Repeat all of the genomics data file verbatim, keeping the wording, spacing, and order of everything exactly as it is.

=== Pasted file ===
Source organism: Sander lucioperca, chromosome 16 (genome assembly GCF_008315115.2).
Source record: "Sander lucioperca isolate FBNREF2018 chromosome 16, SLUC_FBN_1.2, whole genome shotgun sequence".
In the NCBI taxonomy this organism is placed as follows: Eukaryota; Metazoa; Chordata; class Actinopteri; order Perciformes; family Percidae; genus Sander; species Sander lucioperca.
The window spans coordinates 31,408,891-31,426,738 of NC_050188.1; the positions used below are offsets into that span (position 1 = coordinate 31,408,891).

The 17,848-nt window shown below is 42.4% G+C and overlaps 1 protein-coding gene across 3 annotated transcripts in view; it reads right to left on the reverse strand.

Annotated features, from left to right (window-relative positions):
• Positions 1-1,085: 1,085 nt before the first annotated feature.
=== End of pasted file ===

Source organism: Sander lucioperca, chromosome 16 (genome assembly GCF_008315115.2).
Source record: "Sander lucioperca isolate FBNREF2018 chromosome 16, SLUC_FBN_1.2, whole genome shotgun sequence".
In the NCBI taxonomy this organism is placed as follows: Eukaryota; Metazoa; Chordata; class Actinopteri; order Perciformes; family Percidae; genus Sander; species Sander lucioperca.
The window spans coordinates 31,408,891-31,426,738 of NC_050188.1; the positions used below are offsets into that span (position 1 = coordinate 31,408,891).

The 17,848-nt window shown below is 42.4% G+C and overlaps 1 protein-coding gene across 3 annotated transcripts in view; it reads right to left on the reverse strand.

Annotated features, from left to right (window-relative positions):
• Positions 1-1,085: 1,085 nt before the first annotated feature.